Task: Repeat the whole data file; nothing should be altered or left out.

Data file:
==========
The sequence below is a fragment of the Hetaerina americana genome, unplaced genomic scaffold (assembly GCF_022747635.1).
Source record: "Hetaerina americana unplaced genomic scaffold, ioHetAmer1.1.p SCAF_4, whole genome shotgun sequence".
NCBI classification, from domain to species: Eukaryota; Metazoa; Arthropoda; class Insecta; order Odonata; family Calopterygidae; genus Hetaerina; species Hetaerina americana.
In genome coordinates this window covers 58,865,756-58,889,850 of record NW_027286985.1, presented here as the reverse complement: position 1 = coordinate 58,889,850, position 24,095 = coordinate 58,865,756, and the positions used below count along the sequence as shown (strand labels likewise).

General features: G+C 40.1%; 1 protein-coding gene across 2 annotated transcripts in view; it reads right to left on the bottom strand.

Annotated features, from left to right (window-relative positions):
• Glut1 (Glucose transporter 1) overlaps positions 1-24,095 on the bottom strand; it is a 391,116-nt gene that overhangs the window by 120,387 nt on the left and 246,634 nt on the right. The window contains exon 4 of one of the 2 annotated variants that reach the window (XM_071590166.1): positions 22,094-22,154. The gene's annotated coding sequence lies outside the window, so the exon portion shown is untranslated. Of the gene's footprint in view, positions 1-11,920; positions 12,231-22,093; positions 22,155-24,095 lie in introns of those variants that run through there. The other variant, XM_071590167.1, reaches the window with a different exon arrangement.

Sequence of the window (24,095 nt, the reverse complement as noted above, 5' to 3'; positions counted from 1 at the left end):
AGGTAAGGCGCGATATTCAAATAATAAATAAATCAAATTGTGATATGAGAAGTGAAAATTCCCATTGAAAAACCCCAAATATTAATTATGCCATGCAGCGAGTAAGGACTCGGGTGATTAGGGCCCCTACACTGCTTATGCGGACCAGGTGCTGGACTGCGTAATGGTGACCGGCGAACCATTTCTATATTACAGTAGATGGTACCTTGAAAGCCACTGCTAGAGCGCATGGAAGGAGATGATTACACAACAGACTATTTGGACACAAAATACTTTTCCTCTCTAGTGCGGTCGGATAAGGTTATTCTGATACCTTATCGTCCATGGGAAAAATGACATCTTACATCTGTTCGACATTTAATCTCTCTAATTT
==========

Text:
The sequence below is a fragment of the Hetaerina americana genome, unplaced genomic scaffold (assembly GCF_022747635.1).
Source record: "Hetaerina americana unplaced genomic scaffold, ioHetAmer1.1.p SCAF_4, whole genome shotgun sequence".
NCBI classification, from domain to species: Eukaryota; Metazoa; Arthropoda; class Insecta; order Odonata; family Calopterygidae; genus Hetaerina; species Hetaerina americana.
In genome coordinates this window covers 58,865,756-58,889,850 of record NW_027286985.1, presented here as the reverse complement: position 1 = coordinate 58,889,850, position 24,095 = coordinate 58,865,756, and the positions used below count along the sequence as shown (strand labels likewise).

General features: G+C 40.1%; 1 protein-coding gene across 2 annotated transcripts in view; it reads right to left on the bottom strand.

Annotated features, from left to right (window-relative positions):
• Glut1 (Glucose transporter 1) overlaps positions 1-24,095 on the bottom strand; it is a 391,116-nt gene that overhangs the window by 120,387 nt on the left and 246,634 nt on the right. The window contains exon 4 of one of the 2 annotated variants that reach the window (XM_071590166.1): positions 22,094-22,154. The gene's annotated coding sequence lies outside the window, so the exon portion shown is untranslated. Of the gene's footprint in view, positions 1-11,920; positions 12,231-22,093; positions 22,155-24,095 lie in introns of those variants that run through there. The other variant, XM_071590167.1, reaches the window with a different exon arrangement.

Sequence of the window (24,095 nt, the reverse complement as noted above, 5' to 3'; positions counted from 1 at the left end):
AGGTAAGGCGCGATATTCAAATAATAAATAAATCAAATTGTGATATGAGAAGTGAAAATTCCCATTGAAAAACCCCAAATATTAATTATGCCATGCAGCGAGTAAGGACTCGGGTGATTAGGGCCCCTACACTGCTTATGCGGACCAGGTGCTGGACTGCGTAATGGTGACCGGCGAACCATTTCTATATTACAGTAGATGGTACCTTGAAAGCCACTGCTAGAGCGCATGGAAGGAGATGATTACACAACAGACTATTTGGACACAAAATACTTTTCCTCTCTAGTGCGGTCGGATAAGGTTATTCTGATACCTTATCGTCCATGGGAAAAATGACATCTTACATCTGTTCGACATTTAATCTCTCTAATTT